53  section  1750-b  of  the  surrogate's court procedure act, as amended by
    54  chapter 198 of the laws of 2016, are amended to read as follows:
    55    (i) the person who is intellectually disabled has a medical  condition
    56  as follows:

        A. 204                              3

     1    A.  a  terminal  condition[, as defined in subdivision twenty-three of
     2  section twenty-nine hundred sixty-one of the public health law]    which
     3  shall  mean  an  illness  or injury from which there is no recovery, and
     4  which can reasonably be expected to cause death within one year; or
     5    B. permanent unconsciousness; or
     6    C. a medical condition other than such person's intellectual disabili-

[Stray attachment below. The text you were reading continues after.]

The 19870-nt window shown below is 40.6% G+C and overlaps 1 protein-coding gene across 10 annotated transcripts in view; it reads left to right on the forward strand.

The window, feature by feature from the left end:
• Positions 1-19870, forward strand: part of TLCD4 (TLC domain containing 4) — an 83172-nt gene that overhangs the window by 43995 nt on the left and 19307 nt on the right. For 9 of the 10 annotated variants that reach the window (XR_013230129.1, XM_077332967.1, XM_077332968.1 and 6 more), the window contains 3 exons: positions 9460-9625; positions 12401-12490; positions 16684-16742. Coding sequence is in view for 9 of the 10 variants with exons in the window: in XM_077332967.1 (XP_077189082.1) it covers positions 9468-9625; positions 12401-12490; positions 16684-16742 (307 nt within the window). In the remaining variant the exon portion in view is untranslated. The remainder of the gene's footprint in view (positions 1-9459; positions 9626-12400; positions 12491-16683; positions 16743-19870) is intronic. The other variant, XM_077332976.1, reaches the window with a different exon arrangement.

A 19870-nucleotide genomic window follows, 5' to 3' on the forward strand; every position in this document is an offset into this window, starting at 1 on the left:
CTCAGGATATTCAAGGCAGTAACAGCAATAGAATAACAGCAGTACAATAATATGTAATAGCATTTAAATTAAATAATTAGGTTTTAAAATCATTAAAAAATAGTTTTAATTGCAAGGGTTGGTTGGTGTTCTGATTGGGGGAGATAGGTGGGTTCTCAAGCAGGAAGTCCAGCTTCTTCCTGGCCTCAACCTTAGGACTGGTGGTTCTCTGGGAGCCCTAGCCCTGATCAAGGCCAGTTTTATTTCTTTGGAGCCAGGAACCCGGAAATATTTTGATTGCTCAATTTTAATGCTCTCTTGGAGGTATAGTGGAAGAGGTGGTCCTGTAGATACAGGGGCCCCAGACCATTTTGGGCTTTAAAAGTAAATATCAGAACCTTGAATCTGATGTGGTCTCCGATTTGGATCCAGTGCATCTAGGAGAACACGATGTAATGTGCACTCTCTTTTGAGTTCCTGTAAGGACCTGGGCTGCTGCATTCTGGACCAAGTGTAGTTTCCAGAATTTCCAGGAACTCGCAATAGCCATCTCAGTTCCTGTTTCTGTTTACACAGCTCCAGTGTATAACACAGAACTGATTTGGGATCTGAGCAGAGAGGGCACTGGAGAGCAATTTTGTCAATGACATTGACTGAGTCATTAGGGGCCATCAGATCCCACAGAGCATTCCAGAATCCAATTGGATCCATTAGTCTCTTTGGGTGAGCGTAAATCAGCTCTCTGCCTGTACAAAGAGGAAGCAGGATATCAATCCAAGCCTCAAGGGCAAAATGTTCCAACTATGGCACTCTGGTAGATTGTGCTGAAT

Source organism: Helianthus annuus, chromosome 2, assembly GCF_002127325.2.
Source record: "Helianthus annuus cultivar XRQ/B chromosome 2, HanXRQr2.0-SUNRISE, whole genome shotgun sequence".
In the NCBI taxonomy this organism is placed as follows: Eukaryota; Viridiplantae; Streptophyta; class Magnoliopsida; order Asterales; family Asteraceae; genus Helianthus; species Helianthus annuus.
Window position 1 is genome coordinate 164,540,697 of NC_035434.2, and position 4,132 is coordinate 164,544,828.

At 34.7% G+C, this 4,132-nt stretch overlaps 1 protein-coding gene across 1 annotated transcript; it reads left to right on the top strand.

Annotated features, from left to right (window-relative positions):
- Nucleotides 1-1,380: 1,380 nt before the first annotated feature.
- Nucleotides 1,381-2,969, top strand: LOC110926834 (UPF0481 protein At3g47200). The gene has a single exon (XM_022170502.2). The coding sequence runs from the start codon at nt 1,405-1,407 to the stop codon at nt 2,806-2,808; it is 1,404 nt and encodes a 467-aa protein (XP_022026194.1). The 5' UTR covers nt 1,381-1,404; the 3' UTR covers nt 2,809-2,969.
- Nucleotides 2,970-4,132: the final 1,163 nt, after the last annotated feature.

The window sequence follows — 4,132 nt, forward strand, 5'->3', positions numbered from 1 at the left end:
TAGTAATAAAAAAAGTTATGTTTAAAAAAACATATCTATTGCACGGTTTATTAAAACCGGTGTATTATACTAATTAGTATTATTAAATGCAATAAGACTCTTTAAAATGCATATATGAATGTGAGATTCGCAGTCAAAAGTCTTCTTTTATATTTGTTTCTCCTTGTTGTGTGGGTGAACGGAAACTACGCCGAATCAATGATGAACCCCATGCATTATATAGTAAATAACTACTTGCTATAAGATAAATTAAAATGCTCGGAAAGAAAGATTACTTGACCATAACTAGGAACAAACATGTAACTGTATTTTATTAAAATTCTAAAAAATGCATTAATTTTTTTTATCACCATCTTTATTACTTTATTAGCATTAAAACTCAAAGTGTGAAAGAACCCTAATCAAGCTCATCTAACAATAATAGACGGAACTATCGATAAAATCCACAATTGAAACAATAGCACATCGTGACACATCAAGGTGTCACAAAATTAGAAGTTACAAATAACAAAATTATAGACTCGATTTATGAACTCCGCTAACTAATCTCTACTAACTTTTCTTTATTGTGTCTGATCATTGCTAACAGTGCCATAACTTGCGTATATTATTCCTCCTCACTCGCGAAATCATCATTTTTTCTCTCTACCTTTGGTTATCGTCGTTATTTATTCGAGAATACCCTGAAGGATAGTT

7  ty  which  requires life-sustaining treatment, is irreversible and which
     8  will continue indefinitely; [and] or
     9    D. in the case of a decision to enter an  order  not  to  resuscitate,
    10  that  in  the  event of cardiac or respiratory arrest such resuscitation
    11  would be unsuccessful in restoring cardiac and respiratory  function  or
    12  that  the patient will experience repeated arrest in a short time period
    13  before death occurs; and
    14    (ii) except in the case of a decision to enter an order not to  resus-
    15  citate  based  on  clause  D  of subparagraph (i) of this paragraph, the
    16  life-sustaining treatment would impose an extraordinary burden  on  such
    17  person, in light of:
    18    A. such person's medical condition, other than such person's intellec-
    19  tual disability; and
    20    B.  the  expected  outcome  of the life-sustaining treatment, notwith-
    21  standing such person's intellectual disability; and
    22    § 5. This act shall take effect on the ninetieth day  after  it  shall
    23  have become a law.